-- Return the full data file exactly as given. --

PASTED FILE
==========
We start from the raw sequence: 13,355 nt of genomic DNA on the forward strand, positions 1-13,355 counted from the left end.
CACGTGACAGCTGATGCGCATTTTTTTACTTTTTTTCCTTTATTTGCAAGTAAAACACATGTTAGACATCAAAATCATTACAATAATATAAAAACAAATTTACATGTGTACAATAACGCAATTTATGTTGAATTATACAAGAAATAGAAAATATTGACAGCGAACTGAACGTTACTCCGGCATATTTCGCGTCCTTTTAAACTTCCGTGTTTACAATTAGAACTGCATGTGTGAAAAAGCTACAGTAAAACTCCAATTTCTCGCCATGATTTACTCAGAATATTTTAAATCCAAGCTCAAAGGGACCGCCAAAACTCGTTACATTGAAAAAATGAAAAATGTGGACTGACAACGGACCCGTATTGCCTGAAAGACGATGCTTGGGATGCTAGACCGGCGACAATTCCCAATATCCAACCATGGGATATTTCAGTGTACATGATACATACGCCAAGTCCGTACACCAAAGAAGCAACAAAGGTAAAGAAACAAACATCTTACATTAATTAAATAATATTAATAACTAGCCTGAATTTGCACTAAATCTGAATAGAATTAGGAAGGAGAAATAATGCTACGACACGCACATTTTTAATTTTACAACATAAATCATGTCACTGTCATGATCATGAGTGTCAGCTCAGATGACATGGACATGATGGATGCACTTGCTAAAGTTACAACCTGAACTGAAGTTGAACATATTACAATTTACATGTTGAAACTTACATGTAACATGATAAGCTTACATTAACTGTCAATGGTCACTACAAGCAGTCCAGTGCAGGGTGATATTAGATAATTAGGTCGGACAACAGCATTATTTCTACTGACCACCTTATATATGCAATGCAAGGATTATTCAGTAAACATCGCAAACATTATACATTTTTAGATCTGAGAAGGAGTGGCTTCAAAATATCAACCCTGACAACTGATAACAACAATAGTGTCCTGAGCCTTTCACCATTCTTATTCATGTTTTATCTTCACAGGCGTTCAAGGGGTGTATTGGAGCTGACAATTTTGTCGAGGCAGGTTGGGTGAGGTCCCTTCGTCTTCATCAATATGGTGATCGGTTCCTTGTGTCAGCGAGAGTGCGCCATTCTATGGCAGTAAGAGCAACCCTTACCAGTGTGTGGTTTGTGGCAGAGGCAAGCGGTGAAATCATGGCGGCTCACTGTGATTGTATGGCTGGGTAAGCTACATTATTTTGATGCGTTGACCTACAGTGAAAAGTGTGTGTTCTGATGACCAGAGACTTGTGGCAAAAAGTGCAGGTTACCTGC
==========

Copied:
We start from the raw sequence: 13,355 nt of genomic DNA on the forward strand, positions 1-13,355 counted from the left end.
CACGTGACAGCTGATGCGCATTTTTTTACTTTTTTTCCTTTATTTGCAAGTAAAACACATGTTAGACATCAAAATCATTACAATAATATAAAAACAAATTTACATGTGTACAATAACGCAATTTATGTTGAATTATACAAGAAATAGAAAATATTGACAGCGAACTGAACGTTACTCCGGCATATTTCGCGTCCTTTTAAACTTCCGTGTTTACAATTAGAACTGCATGTGTGAAAAAGCTACAGTAAAACTCCAATTTCTCGCCATGATTTACTCAGAATATTTTAAATCCAAGCTCAAAGGGACCGCCAAAACTCGTTACATTGAAAAAATGAAAAATGTGGACTGACAACGGACCCGTATTGCCTGAAAGACGATGCTTGGGATGCTAGACCGGCGACAATTCCCAATATCCAACCATGGGATATTTCAGTGTACATGATACATACGCCAAGTCCGTACACCAAAGAAGCAACAAAGGTAAAGAAACAAACATCTTACATTAATTAAATAATATTAATAACTAGCCTGAATTTGCACTAAATCTGAATAGAATTAGGAAGGAGAAATAATGCTACGACACGCACATTTTTAATTTTACAACATAAATCATGTCACTGTCATGATCATGAGTGTCAGCTCAGATGACATGGACATGATGGATGCACTTGCTAAAGTTACAACCTGAACTGAAGTTGAACATATTACAATTTACATGTTGAAACTTACATGTAACATGATAAGCTTACATTAACTGTCAATGGTCACTACAAGCAGTCCAGTGCAGGGTGATATTAGATAATTAGGTCGGACAACAGCATTATTTCTACTGACCACCTTATATATGCAATGCAAGGATTATTCAGTAAACATCGCAAACATTATACATTTTTAGATCTGAGAAGGAGTGGCTTCAAAATATCAACCCTGACAACTGATAACAACAATAGTGTCCTGAGCCTTTCACCATTCTTATTCATGTTTTATCTTCACAGGCGTTCAAGGGGTGTATTGGAGCTGACAATTTTGTCGAGGCAGGTTGGGTGAGGTCCCTTCGTCTTCATCAATATGGTGATCGGTTCCTTGTGTCAGCGAGAGTGCGCCATTCTATGGCAGTAAGAGCAACCCTTACCAGTGTGTGGTTTGTGGCAGAGGCAAGCGGTGAAATCATGGCGGCTCACTGTGATTGTATGGCTGGGTAAGCTACATTATTTTGATGCGTTGACCTACAGTGAAAAGTGTGTGTTCTGATGACCAGAGACTTGTGGCAAAAAGTGCAGGTTACCTGC